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Israel elections Monday, 17 May, 1999, 20:51 GMT 21:51 UK
Netanyahu's bumpy ride
Binyamin Netanyahu
Mr Barak had the last laugh
By Gerald Butt

After only three years in office the wonder kid Binyamin Netanyahu has been forced out of government after elections he called himself - 17 months early.

Israel Elections Special Report
But in his brief tenure, Mr Netanyahu, known as Bibi to friends and enemies alike, has had an exciting ride. He survived rather than prospered, and until the end showed signs of the political naivety that marked his early days in office.

Propelled into the prime minister's office in 1996 by the narrowest of margins, the election of Mr Netanyahu represented a major turning point in Israeli politics.

He succeeded Shimon Peres and Yitzhak Rabin who like the prime ministers before them, were drawn from the old school of Israeli politicians - those who had witnessed and fought for the creation of the Jewish state. Most held views that were Left of centre.

By contrast, Mr Netanyahu was not born until October 1949, a year and a half after the creation of Israel.

To his supporters in the 1996 elections he came across as young, handsome, energetic, articulate in English and a master at the Western media. In short, a man of the age.

With Arafat at the Wye negotiations
With Arafat , King Hussein at the Wye negotiations
Above all, Mr Netanyahu sat firmly and unequivocally on the right of Israeli politics. Mr Peres and Rabin had supported the return of some land to the Arabs as means of winning security.

Mr Netanyahu's view was that security was paramount - and land was necessary to bolster security.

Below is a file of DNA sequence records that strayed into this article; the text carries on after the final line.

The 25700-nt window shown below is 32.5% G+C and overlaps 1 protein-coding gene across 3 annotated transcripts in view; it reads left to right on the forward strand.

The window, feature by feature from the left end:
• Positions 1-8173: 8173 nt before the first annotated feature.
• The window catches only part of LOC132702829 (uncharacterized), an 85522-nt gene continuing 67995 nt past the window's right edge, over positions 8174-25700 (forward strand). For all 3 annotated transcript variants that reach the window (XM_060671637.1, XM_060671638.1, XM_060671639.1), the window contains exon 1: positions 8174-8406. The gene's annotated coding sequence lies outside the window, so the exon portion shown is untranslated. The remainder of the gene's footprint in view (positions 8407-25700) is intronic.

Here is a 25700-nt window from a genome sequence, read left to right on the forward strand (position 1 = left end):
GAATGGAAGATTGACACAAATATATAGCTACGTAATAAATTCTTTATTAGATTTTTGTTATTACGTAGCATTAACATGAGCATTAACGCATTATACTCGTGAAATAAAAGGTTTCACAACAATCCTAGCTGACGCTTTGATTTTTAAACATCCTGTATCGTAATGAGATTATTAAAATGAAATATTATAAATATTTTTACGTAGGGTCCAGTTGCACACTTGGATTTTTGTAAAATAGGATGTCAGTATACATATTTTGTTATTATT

He vowed that he would never compromise on this issue. But under American pressure he did just this - alienating his supporters.

As the elections approached, he tried to reingratiate himself with right-wingers, authorising the expansion of Jewish settlements in the West Bank. The result was mixed. Settlers cheered but the decision caused a further strain in Israeli-US relations.

On the domestic front, too, Mr Netanyahu faced a series of crises.

On several occasions he has had to fight to save his political life (and to stop indiscretions in his personal life wrecking his public ambitions).

He has proved himself a tough and able fighter. But, his critics say, a more seasoned politician could have avoided many of the difficulties in the first place.

Early years

The prime minister's inexperience reflected his fast rise to power and his long sojourns away from the ruthless and rowdy world of Israeli politics.

As a young soldier
Netanyahu as a young soldier
When he was a teenager, his family moved to the United States where he completed his education. Back in Israel he spent five distinguished years in the army, serving as a captain in an elite commando unit. (His brother Jonathan became a posthumous hero of the Jewish state when he was killed leading a raid against a hijacked airliner in Entebbe, Uganda, in 1976).

Out of the military, Binyamin Netanyahu returned to the United States, taking courses at Harvard and the Massachusetts Institute of Technology. In 1981 he secured a post in the Israeli embassy in Washington where his friend, Moshe Arens, was ambassador.

Overnight, Mr Netanyahu's public life was launched. Known by his nickname Bibi, he became a familiar face on American television and an effective advocate of the Israeli cause.

Mr Netanyahu was equally successful in this respect while serving as Israel's ambassador at the United Nations. Only in 1988, when he returned to Israel, did he become involved in domestic politics, winning a seat in the Knesset and becoming deputy foreign minister.

Later, as Palestinian violence undermined the Oslo accords favoured by Yitzhak Rabin and Shimon Peres, Mr Netanyahu knew that the national mood was right for his no-nonsense, uncompromising brand of politics.

Perhaps Mr Netanyahu's biggest mistake was to alienate a number of prominent people who were once his allies. As a result, the prime minister went to the polls facing challenges from the right as well as the centre and the left.

The challenge worked. Mr Barak won this election by 14.5% according to first exit polls, a victory many are calling the greatest landslide in Israeli political history.

Gerald Butt is a former BBC Jerusalem correspondent and is editor of Al-Mushahid Assiyasi, the BBC Arabic magazine.

Middle East Correspondent Jim Muir remembers Mr Netanyahu's troubled times
Links to more Israel elections stories are at the foot of the page.

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